Thanks to the continued impact of COVID-19 on the economy, The Housing Wire, tells us that approximately 10% of borrowers whose mortgages are backed by the Federal Housing Administration or the Department of Veterans Affairs, will be forced to have homes in forbearance.
The data comes courtesy of a new report from the Mortgage Bankers Association, which polled more than 50 mortgage servicers that collect payments on nearly 77% of the mortgage market.
According to those servicers, nearly 7% of the 38.3 million loans they service were in forbearance as of April 19, 2020
it should be no shock to rational individuals that now, we suddenly have a whopping 4.7 million mortgages in forbearance (aka not paying their mortgage payment). This is not a good thing. The assumption is that people are going to start paying their mortgages back on time once the virus goes away, but is that the case with so many jobs lost? And…how does the homeowner in forbearance bring everything current if they have no job to go back to?
What Is Forbearance?
Forbearance is a temporary postponement of mortgage payments. It is one of the ways loan owners and loan insurers negotiate to keep homeowners in their homes and one of the ways to avoid foreclosure.
We know that even if the coronavirus ends, some of these homeowners will fall by the wayside, and lenders will once again sell their non-performing loans.
Banks Required to Have Cash Reserves
For every dollar of loan that is in default, regulations require the banks to have cash reserves of $7. On $1,000.000 of bad loans, $7,000,000 is reserved. The banks can’t make new loans on that money. Selling distressed paper takes the weight off of their shoulders, improves their investor relations, and alleviates an aspect of unpredictability. How does it improve investor relations? No longer are they in the news for foreclosing on a family and kicking them out of their house. It is bad PR to see the borrower’s belongings out on the lawn.
Why Do Banks Sell Their Non-Performing Notes?
Banks are most definitely not in the business of real estate management, nor do they wish to be. It costs a lot of money to own a house in foreclosure. Maybe, $50,000 per house, and that’s a loss. Banks are not in the business to take losses.
The bottom line, selling notes is vital to the successful operation of a bank. The overhead costs of surveying and maintaining properties are too costly and not beneficial for them, while regulations by the federal government drive foreclosure costs sky high for the bank.
The buyers of non-performing notes and deeds have a lot of options to use with defaulted borrowers. They want the homeowner to start paying again on their mortgage. They can lower interest rates. They can reduce the amount of debt outstanding for those underwater, bringing the mortgage more in line with the real market value. They can forgive arrearages if the borrower makes timely payments for a period. The goal of the buyer of non-performing notes is to keep the family in their house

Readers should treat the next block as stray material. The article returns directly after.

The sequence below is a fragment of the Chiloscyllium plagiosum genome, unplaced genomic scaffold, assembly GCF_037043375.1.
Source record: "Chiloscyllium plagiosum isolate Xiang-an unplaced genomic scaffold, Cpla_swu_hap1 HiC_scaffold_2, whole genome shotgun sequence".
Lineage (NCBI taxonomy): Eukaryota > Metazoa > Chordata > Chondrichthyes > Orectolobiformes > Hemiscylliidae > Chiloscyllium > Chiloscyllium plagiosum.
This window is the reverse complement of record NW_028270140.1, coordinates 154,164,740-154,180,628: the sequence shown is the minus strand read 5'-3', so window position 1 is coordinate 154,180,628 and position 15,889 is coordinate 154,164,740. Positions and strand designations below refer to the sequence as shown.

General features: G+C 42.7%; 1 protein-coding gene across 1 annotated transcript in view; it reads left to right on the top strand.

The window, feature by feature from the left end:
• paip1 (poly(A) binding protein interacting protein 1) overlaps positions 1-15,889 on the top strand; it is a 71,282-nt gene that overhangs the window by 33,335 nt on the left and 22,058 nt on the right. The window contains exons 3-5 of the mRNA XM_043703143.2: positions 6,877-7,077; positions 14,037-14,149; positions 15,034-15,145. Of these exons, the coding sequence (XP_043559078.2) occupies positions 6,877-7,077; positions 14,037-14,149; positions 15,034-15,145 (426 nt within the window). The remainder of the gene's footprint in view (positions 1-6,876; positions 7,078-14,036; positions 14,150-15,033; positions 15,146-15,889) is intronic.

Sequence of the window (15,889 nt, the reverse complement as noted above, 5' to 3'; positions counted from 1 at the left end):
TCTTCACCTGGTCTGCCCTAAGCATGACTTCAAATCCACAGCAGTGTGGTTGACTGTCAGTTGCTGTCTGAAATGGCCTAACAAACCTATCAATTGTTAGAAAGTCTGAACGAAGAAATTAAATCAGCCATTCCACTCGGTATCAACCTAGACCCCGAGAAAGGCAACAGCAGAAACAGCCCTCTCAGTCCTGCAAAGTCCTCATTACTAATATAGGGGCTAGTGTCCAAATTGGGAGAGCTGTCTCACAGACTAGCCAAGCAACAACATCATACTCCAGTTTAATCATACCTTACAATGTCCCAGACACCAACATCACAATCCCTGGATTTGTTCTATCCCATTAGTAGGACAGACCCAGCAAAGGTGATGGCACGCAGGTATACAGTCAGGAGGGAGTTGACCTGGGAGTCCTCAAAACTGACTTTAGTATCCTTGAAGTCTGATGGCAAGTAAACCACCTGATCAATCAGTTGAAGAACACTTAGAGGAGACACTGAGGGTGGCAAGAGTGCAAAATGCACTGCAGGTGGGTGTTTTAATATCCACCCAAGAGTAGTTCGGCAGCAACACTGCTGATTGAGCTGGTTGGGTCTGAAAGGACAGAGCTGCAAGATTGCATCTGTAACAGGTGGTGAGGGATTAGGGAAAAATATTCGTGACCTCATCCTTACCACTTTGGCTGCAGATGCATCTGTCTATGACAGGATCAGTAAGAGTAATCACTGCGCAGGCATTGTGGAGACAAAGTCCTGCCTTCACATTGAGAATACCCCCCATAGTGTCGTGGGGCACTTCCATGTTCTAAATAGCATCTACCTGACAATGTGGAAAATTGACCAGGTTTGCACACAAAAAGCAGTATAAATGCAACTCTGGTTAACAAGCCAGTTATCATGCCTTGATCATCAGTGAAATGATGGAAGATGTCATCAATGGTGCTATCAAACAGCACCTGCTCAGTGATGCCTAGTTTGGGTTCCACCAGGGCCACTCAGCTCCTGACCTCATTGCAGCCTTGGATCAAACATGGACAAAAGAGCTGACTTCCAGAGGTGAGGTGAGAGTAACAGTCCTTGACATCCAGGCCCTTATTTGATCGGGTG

How to Invest in Trust Deeds
- Look at the most recent quarterly balance sheet that lists liabilities for any bank associated with FDIC insurance. See the many residential and multifamily loans.
- You can check the status of loans (30-60-90-120 days past due), in pre-foreclosure
- You can contact the bank directly to see if you can bid on those notes – you offer less than the face value of loans
- Smaller community banks are best to deal with
- Larger banks like Chase Bank may ask you to put down $100K plus just to be on their list to bid.
- Ask the smaller community banks to send a spreadsheet (called a tape) of all deeds of trusts that are 90-days past due. The spreadsheet says all the details (principal balance, monthly payment, property address, fees, etc.) You can bid on the entire list of “cherry-pick” the deeds you want
- All deeds are backed up by the property. You can also research to determine the value of the property.
- Ask the bank for a list of all their performing and non-performing notes up for bid.
- If you are interested in cash flow, you target discounted notes for notes that are past due (60-180 days past due) – the discount is on the principal balance of the mortgage (can sometimes get for 20 cents on the dollar)
For more information, contact the FDIC.gov website.
Bottom Line: As a buyer of notes and deeds, we can help people stay in their homes after “life” happens to them.
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CashFlow Chick and Coal to Cash Homebuyers, Inc. are owned by Paige Panzarello. She has been in Real Estate as a Landlord, Builder, and Investor since 1996.
We buy as-is. An investor will estimate the repairs needed to restore your property, arrive at an offer, and will purchase the property as-is.
When we buy houses fast, there are no fees! We don’t charge you a real estate commission, and we may take care of any other nagging financial problems such as back taxes, code violations, or past due water and sewer bills.
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